Post-Election negotiation in Israel: Will Bibi Become a Pensioner?

Date of event: 15.10. 16:30 - 15.10. 2019 18:30

The Prague Centre for Transatlantic Relations of the CEVRO Institute (PCTR) organised a public debate and launching of the publication “Post-Election negotiation in Israel: Will Bibi Become a Pensioner?”. Will be Benjamin Netanjahu, as the longest-serving Prime Minister of Israel, able to build once again the government? Who will be the next Israeli Prime Minister and how much is Israel threatened by the third elections within one year?

The event was part of the Festival of Democracy, the accompanying program of Forum 2000 Conference.

The debate was be introduced by Alexandr Vondra, Honorary chairman of PCTR and moderated by Tomáš Pojar, Vice-President of CEVRO Institute and former Czech Ambassador to Israel. The main guests were Dan Schueftan, Chairman of the National Security Studies Center at the University of Haifa, Amichai Magen, Head of Diplomacy and Conflict Studies at the Interdisciplinary Center (IDC), Herzliya and Gadi Taub, Senior Lecturer in the School of Public Policy and the Department of Communications at the Hebrew University of Jerusalem.

Summary of event:

Dan Schueftan was the first speaker. He spoke about Israel’s political system, right and left. He emphasized the strong element of patriotism that prevails in Israeli society. Israelis are not afraid to show nationalism, as they do the Germans, where a nationalist slowly equals a Nazi. As a result, there is enormous solidarity throughout Israeli society. He also focused on the recent parliamentary elections in Israel. During the elections, two issues were taken into account: security and the Palestinian question.
Social and economic issues were also discussed. The speaker emphasized that Israel is a capitalist country and that no one would consider socialism. On the contrary, during the elections, the question of the relationship between the state and religion, which is very important, was little discussed. His speech did not leave out what threats exist to Iran. Most Israelis agree that Iran is the main threat to them. But is there any change in this region when it comes to the violent area? According to Schueftan, it can be inferred from the election results that nothing fundamental will happen in Israel in the coming years. While the government may lead to conflict relief, it will have no major impact on the Middle East or Europe. Basically, Israelis don’t care about how Europe approaches them. As for relations with the US, it will not affect the Israeli Prime Minister, but the outcome of the next US elections.
Then he took the word Amichai Mage. According to him, Israeli Prime Minister Benjamin Netanyahu played a big role for modern Israel, although probably not as famous as Ben Gurion. In his speech he focused on his doctrine, achievements and legacy. Thanks to him, Israel has in recent years emerged from the paradigm of the Oslo Accords, which was a strategic mistake for Israel. Amichai Mage emphasized the fact that the Israeli population is increasingly increasing, even without the influx of immigrants. There is also an increasing number of professionals, such as doctors. This is one of the reasons why we need to invest in economics, technology and military so that Israel is strong and respected by the Arabs and Europe. Israel’s GDP is now higher than Japan’s GDP, Israel’s 6th place in the development index, and the past 10 years have been a lot of success for this country. Israel’s status can also be seen in terms of the strength of the shekel compared to the dollar that has weakened. Mage agreed with Schueftan that the Israeli public wanted a centre-right policy.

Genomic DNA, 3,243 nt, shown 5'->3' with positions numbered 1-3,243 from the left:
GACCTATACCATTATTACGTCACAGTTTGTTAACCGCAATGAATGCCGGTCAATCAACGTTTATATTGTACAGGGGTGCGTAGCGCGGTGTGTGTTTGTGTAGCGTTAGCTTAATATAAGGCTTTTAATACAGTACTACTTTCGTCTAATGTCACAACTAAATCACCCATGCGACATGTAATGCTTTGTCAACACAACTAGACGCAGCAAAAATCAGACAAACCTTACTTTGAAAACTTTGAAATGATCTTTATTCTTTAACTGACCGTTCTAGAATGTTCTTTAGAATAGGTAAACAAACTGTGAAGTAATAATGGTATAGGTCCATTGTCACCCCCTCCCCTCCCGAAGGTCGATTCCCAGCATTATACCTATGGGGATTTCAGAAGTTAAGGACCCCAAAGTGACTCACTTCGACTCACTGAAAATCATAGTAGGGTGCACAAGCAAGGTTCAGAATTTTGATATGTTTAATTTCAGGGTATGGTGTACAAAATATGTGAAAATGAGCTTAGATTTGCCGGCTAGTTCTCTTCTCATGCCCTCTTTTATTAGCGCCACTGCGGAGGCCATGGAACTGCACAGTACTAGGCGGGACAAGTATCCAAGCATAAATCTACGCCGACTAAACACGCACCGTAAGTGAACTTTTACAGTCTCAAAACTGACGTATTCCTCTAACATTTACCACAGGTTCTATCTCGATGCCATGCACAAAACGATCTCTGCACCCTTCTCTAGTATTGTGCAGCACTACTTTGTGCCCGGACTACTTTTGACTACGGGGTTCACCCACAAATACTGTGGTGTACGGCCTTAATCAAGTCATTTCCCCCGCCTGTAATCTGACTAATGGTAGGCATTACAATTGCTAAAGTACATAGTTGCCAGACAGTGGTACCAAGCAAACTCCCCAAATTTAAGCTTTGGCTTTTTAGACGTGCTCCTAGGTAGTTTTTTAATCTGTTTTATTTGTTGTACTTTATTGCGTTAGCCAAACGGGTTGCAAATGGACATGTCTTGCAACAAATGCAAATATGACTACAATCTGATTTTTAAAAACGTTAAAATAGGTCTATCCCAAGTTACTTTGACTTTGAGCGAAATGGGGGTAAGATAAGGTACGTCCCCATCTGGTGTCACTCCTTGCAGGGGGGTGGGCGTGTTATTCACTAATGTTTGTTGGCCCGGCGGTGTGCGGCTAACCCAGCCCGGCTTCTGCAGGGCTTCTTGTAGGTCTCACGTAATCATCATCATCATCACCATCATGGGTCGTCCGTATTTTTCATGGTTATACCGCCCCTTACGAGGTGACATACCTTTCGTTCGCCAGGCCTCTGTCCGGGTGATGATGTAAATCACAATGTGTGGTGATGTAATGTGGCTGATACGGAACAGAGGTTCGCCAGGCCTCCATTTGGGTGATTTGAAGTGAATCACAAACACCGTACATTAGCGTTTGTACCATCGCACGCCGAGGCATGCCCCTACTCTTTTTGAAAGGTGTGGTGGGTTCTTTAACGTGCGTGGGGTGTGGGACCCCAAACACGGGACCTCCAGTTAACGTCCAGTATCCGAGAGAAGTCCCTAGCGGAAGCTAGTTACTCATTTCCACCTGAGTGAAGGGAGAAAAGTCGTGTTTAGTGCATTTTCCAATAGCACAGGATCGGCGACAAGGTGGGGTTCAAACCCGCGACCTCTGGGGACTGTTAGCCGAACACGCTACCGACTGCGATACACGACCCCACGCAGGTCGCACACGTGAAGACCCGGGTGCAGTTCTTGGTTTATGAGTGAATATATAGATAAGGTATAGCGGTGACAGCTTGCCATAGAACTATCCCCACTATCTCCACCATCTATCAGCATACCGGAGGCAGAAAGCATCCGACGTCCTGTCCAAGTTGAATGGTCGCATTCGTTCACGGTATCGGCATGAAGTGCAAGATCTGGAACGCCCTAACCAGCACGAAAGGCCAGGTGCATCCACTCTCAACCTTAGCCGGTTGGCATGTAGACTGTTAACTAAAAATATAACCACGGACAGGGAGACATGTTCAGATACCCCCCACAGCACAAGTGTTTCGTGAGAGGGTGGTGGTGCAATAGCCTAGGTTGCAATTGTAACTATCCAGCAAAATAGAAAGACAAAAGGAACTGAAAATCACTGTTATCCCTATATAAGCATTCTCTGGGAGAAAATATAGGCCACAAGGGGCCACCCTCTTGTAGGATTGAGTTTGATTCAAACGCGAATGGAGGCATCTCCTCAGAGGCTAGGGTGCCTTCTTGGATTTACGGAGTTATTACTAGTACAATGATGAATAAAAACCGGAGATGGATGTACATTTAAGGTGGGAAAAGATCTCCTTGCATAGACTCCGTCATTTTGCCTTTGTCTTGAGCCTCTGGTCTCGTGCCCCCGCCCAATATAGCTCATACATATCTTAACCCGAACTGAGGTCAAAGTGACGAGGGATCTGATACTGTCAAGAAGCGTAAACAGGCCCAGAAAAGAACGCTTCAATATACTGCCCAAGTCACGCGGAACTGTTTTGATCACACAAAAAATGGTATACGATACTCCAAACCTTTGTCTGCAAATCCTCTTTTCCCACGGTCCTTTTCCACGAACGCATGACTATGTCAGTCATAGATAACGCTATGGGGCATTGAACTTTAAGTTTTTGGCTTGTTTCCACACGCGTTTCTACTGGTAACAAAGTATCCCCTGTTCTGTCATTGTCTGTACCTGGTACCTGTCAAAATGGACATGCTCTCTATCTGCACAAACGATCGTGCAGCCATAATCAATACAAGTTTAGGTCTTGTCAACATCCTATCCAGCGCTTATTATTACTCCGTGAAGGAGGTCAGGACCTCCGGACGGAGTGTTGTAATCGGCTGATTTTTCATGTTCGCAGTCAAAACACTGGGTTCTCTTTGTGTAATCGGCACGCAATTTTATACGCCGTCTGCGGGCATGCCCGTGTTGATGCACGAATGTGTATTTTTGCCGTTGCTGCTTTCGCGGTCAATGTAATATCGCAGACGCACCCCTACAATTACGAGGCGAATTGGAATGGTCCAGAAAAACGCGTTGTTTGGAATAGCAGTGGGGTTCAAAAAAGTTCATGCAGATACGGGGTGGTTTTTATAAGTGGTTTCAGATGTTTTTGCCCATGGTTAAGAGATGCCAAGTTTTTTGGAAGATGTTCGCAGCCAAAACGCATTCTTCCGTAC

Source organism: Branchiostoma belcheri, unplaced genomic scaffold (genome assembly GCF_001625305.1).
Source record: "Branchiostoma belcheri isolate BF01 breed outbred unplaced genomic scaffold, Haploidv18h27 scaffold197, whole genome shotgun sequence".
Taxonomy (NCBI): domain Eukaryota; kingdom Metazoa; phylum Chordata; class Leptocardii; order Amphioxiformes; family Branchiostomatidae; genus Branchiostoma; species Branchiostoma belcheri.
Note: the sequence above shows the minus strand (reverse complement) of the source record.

The last one was Gadi Taub. Unlike the previous speakers, he focused primarily on the elections and not on the description of the situation in Israel. Taub also mentioned the word nationalism, this time in the context of Europe. According to him, the European Union is liberal, but not democratic, because nationalism is seen here as some form of chauvinism or even racism. Since the European Union does not let states be nationalistic, it denies their nationality, and thus democracy. In connection with Israel, Taub drew attention to the growing power of the judiciary, which is an unelected branch of government. He explained that judicial review can reject legislative proposals and even delete parts of the Constitution. Yet the Constitution is the basis of power, and such would not happen in the US, for example. Almost any decision must go through the judicial review; the Supreme Court has a huge authority here. In this case, neither the brake and counterbalance system nor the VETA right apply. Instead of winning the elections again after a long time, the left is settling in the judiciary and restricting right-wing politics.
He called the judiciary a supremacy over the Cabinet. You could say that the judges today represent the law in Israel and are basically the heads of ministers. Moreover, according to Taub, these elites also control the press, declaring flattering articles bribed, and prosecutors are not afraid to abuse criminal law against certain individuals. Taub said that civil servants could even deprive the prime minister of power. Instead of happening through impeachment as in the US, only two or three people can remove a prime minister in Israel because of the local judicial authority. This in turn makes people feel as if the elections are meaningless. According to Taub, Natanyahu is in an unfavorable situation.